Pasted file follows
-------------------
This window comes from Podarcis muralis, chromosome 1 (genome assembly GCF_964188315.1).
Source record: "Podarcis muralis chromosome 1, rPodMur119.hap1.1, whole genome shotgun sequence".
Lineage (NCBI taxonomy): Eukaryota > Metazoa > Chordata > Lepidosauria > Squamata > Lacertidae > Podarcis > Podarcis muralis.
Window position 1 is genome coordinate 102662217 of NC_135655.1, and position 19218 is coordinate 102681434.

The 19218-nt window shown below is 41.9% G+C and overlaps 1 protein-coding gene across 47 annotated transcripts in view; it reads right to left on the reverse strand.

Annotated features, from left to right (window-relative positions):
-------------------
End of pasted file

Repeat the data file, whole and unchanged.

This window comes from Podarcis muralis, chromosome 1 (genome assembly GCF_964188315.1).
Source record: "Podarcis muralis chromosome 1, rPodMur119.hap1.1, whole genome shotgun sequence".
Lineage (NCBI taxonomy): Eukaryota > Metazoa > Chordata > Lepidosauria > Squamata > Lacertidae > Podarcis > Podarcis muralis.
Window position 1 is genome coordinate 102662217 of NC_135655.1, and position 19218 is coordinate 102681434.

The 19218-nt window shown below is 41.9% G+C and overlaps 1 protein-coding gene across 47 annotated transcripts in view; it reads right to left on the reverse strand.

Annotated features, from left to right (window-relative positions):